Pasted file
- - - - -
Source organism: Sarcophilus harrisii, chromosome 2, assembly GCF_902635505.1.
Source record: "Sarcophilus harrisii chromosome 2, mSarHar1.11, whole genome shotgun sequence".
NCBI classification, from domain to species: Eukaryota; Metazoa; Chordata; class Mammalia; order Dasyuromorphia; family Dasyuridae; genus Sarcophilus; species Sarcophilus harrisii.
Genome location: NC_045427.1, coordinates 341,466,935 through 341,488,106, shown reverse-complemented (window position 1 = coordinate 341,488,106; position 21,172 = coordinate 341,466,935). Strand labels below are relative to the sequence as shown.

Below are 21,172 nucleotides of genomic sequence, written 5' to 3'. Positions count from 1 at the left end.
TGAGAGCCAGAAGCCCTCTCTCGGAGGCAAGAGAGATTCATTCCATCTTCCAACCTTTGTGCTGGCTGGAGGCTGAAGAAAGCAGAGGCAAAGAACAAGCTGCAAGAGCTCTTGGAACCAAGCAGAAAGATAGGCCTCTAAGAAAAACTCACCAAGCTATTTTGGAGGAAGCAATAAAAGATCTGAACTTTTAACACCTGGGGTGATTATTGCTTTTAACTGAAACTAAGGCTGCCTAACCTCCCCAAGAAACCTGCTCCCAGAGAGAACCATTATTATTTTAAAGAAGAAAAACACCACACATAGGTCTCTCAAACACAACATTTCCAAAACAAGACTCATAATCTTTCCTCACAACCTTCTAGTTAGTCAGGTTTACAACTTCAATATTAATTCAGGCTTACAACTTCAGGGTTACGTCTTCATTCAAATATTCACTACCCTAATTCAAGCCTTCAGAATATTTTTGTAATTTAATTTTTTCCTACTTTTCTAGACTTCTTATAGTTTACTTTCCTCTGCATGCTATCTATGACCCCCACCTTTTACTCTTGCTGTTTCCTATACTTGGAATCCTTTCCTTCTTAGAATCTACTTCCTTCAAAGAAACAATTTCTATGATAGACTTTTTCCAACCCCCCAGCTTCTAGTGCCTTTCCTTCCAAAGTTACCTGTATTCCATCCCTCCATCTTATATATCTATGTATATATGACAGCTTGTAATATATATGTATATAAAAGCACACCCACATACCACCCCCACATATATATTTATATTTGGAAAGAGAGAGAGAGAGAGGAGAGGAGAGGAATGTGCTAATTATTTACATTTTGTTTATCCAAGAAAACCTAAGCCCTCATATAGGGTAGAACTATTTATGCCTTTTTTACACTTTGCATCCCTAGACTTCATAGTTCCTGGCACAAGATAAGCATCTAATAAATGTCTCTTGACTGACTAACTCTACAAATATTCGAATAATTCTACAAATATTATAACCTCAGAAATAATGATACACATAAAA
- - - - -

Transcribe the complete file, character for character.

Source organism: Sarcophilus harrisii, chromosome 2, assembly GCF_902635505.1.
Source record: "Sarcophilus harrisii chromosome 2, mSarHar1.11, whole genome shotgun sequence".
NCBI classification, from domain to species: Eukaryota; Metazoa; Chordata; class Mammalia; order Dasyuromorphia; family Dasyuridae; genus Sarcophilus; species Sarcophilus harrisii.
Genome location: NC_045427.1, coordinates 341,466,935 through 341,488,106, shown reverse-complemented (window position 1 = coordinate 341,488,106; position 21,172 = coordinate 341,466,935). Strand labels below are relative to the sequence as shown.

Below are 21,172 nucleotides of genomic sequence, written 5' to 3'. Positions count from 1 at the left end.
TGAGAGCCAGAAGCCCTCTCTCGGAGGCAAGAGAGATTCATTCCATCTTCCAACCTTTGTGCTGGCTGGAGGCTGAAGAAAGCAGAGGCAAAGAACAAGCTGCAAGAGCTCTTGGAACCAAGCAGAAAGATAGGCCTCTAAGAAAAACTCACCAAGCTATTTTGGAGGAAGCAATAAAAGATCTGAACTTTTAACACCTGGGGTGATTATTGCTTTTAACTGAAACTAAGGCTGCCTAACCTCCCCAAGAAACCTGCTCCCAGAGAGAACCATTATTATTTTAAAGAAGAAAAACACCACACATAGGTCTCTCAAACACAACATTTCCAAAACAAGACTCATAATCTTTCCTCACAACCTTCTAGTTAGTCAGGTTTACAACTTCAATATTAATTCAGGCTTACAACTTCAGGGTTACGTCTTCATTCAAATATTCACTACCCTAATTCAAGCCTTCAGAATATTTTTGTAATTTAATTTTTTCCTACTTTTCTAGACTTCTTATAGTTTACTTTCCTCTGCATGCTATCTATGACCCCCACCTTTTACTCTTGCTGTTTCCTATACTTGGAATCCTTTCCTTCTTAGAATCTACTTCCTTCAAAGAAACAATTTCTATGATAGACTTTTTCCAACCCCCCAGCTTCTAGTGCCTTTCCTTCCAAAGTTACCTGTATTCCATCCCTCCATCTTATATATCTATGTATATATGACAGCTTGTAATATATATGTATATAAAAGCACACCCACATACCACCCCCACATATATATTTATATTTGGAAAGAGAGAGAGAGAGAGGAGAGGAGAGGAATGTGCTAATTATTTACATTTTGTTTATCCAAGAAAACCTAAGCCCTCATATAGGGTAGAACTATTTATGCCTTTTTTACACTTTGCATCCCTAGACTTCATAGTTCCTGGCACAAGATAAGCATCTAATAAATGTCTCTTGACTGACTAACTCTACAAATATTCGAATAATTCTACAAATATTATAACCTCAGAAATAATGATACACATAAAA